Women with certain cardiovascular conditions in midlife may be more at risk of cognitive decline than their male peers, a recent study finds.
Brain health is intricately bound to the health of our heart. In fact, more and more research is showing that cardiovascular conditions, such as stroke and heart disease, are closely linked with increased odds of developing dementia. But for middle-aged women, new research suggests that several cardiovascular conditions could have more pernicious effects on brain function than is the case for men.
In the study, published in Neurology, researchers found that women with certain cardiovascular diseases including coronary heart disease, the most common type of heart disease, and risk factors of these diseases like diabetes, tended to experience greater cognitive decline compared to their male counterparts.
“It is striking that although men have a higher prevalence of cardiovascular risk factors and conditions in midlife, the impact of most of these conditions on cognition is stronger for women,” the study’s authors wrote.
The study is part of a broader scientific effort to identify sex-specific variables that heightens people’s risk of cognitive impairment. Across the globe, dementia disproportionately impacts females, and research shows that women living with dementia outnumbered men by 100 to 69 in 2019. As this trend is projected to continue through 2050, scientists emphasize the importance of studying dementia risk factors across women’s lifespan — and strategies to prevent or delay cognitive impairment.
When it comes to heart health, middle-aged men are actually at greater risk of developing coronary heart disease; they also tend to have cardiovascular risk factors like diabetes at a younger age than women, according to the recent study’s researchers. But there appear to be sex differences in how various cardiovascular conditions affect brain health, the team said.
“While all men and women should be treated for cardiovascular conditions and risk factors in midlife, additional monitoring of women may be needed as a potential means of preventing cognitive decline,” Mayo Clinic epidemiologist and neuroscientist Michelle Mielke, the study’s senior author, said in a news release.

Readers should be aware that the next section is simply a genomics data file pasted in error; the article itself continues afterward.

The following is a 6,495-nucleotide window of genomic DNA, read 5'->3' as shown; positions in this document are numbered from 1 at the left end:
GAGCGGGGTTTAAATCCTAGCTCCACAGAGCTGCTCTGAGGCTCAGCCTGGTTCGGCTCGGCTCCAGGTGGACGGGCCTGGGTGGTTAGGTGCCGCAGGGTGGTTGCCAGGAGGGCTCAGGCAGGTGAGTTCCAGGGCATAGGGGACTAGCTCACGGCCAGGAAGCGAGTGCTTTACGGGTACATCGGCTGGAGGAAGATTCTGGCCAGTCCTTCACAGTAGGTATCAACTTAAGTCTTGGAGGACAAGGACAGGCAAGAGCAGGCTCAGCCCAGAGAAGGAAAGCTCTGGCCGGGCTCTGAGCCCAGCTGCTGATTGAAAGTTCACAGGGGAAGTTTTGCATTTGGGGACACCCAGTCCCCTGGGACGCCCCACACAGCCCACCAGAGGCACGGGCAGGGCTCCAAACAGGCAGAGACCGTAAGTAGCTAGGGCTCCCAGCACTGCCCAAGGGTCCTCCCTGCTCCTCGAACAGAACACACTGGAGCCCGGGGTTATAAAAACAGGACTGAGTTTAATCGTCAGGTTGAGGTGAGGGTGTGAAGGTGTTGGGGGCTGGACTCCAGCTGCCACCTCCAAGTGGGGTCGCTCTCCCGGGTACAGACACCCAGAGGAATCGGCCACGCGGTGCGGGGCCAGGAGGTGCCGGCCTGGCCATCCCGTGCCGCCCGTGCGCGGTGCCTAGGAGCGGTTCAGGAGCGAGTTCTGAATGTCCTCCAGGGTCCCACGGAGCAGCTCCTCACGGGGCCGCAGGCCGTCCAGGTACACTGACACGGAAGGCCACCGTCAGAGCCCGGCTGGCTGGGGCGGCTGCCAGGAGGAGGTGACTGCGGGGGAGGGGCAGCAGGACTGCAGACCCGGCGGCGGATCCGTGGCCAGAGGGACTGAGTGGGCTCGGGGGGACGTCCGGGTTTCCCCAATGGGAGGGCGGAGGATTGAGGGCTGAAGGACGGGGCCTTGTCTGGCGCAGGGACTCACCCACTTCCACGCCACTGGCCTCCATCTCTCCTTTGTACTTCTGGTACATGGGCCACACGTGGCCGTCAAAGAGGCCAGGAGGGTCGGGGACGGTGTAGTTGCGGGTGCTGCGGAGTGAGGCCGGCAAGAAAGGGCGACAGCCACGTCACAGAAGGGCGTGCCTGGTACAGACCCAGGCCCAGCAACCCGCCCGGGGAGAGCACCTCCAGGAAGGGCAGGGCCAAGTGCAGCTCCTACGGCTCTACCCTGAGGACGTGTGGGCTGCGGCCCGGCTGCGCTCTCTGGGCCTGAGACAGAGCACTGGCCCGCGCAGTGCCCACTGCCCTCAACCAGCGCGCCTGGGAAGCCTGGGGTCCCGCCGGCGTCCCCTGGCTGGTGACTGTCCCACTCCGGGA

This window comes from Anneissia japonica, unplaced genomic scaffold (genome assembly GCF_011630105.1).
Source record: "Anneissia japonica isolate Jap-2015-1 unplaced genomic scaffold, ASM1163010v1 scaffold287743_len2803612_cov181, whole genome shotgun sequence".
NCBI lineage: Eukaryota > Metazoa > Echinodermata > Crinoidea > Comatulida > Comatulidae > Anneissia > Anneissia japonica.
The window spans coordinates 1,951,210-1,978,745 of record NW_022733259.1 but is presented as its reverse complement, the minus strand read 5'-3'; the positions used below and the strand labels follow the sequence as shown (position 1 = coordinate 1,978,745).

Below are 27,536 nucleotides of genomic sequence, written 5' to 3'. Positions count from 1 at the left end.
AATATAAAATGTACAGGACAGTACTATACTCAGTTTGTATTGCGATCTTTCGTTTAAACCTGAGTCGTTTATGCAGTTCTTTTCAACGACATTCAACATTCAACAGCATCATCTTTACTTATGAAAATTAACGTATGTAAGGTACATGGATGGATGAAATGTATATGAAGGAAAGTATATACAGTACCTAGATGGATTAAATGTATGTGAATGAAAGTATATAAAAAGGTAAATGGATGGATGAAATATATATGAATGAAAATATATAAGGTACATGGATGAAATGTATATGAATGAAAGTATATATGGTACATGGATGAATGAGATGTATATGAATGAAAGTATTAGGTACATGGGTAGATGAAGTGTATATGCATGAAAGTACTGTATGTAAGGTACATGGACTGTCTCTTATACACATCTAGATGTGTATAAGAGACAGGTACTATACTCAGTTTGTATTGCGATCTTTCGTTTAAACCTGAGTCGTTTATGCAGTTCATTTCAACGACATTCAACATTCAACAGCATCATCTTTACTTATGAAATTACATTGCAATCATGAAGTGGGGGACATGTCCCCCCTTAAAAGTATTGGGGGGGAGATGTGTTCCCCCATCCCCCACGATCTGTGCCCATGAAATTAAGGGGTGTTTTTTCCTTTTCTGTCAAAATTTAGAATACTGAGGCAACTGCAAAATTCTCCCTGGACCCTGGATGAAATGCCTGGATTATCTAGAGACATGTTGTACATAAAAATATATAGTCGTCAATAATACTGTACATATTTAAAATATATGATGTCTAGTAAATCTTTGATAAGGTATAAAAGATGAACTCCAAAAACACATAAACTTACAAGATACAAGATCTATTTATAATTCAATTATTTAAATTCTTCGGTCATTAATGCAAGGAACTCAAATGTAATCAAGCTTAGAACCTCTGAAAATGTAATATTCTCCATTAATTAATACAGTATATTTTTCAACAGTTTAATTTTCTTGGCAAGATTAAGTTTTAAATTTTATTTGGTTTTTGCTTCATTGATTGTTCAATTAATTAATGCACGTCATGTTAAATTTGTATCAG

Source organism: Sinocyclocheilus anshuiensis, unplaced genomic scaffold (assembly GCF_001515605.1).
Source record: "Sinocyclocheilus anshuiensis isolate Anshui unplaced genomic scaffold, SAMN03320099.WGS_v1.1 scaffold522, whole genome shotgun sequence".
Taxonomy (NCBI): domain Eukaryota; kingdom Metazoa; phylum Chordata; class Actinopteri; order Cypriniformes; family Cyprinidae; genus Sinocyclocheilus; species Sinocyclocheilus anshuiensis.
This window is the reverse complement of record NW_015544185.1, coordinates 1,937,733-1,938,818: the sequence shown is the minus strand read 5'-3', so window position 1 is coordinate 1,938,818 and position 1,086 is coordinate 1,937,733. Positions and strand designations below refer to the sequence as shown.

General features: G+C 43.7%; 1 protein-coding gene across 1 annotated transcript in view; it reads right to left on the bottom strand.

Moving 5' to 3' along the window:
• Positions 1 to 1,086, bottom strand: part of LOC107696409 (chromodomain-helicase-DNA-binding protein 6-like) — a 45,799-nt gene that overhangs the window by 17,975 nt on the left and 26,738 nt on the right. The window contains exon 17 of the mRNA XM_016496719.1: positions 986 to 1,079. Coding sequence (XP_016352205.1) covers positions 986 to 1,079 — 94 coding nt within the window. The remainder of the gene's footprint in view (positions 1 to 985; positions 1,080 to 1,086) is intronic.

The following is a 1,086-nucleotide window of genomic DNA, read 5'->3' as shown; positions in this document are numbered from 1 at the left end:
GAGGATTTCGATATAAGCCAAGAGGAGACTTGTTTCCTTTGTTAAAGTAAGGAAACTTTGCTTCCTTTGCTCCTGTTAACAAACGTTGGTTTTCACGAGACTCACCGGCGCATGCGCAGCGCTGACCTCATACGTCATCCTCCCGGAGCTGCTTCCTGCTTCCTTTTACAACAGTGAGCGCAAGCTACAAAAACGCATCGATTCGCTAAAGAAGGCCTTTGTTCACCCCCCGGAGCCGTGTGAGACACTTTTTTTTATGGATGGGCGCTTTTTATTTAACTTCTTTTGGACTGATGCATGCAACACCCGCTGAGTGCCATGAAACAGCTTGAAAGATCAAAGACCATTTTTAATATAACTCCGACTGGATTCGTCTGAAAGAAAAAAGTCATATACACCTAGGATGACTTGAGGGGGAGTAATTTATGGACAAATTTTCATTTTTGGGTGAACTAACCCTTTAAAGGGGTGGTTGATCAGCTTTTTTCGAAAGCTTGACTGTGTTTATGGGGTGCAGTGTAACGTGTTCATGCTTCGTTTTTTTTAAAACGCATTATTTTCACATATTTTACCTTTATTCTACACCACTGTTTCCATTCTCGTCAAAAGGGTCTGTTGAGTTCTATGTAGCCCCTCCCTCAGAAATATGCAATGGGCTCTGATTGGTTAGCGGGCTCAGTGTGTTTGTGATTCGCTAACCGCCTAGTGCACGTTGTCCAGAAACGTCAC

For the study, Mielke and colleagues analyzed data of men and women, who did not have dementia, between the ages of 50 and 69 at baseline. The participants underwent medical evaluations every 15 months over an average of three years.
Nearly 1,500 participants, or about 79 percent of the sample, had at least one cardiovascular disease or risk factor, and a larger proportion of men had these conditions than women.
But certain cardiovascular conditions were more strongly associated with women’s cognition than men, the team observed. In particular, the rate of decline in overall cognitive functioning was twice as fast for females with coronary heart disease, compared to their male counterparts.
Congestive heart failure was significantly correlated with a decline in men’s language skills. But diabetes, high cholesterol and coronary heart disease were all significantly associated with a decline in women’s language skills, and not in men.
Mielke cautioned against overinterpreting the sex differences in the link between language abilities and cardiovascular conditions; follow-up research is needed to validate the findings.
Future studies should also examine biological mechanisms behind the sex differences in the link between cardiovascular conditions and cognition, the team said. The researchers posited that a host of factors, including genetics, lifestyle, brain development and hormones, could all play a role. For instance, changes in women’s estrogen level during menopause may be one contributor, Mielke suggested; but the stresses of juggling between a career and caregiving responsibilities for middle-aged women could be another variable.
Meanwhile, experts have underscored that there are strategies for both men and women to preserve or improve their heart and brain health. Maintaining a healthy diet, staying physically and socially active, avoiding smoking, and managing stress are all lifestyle choices that can protect our heart and brain.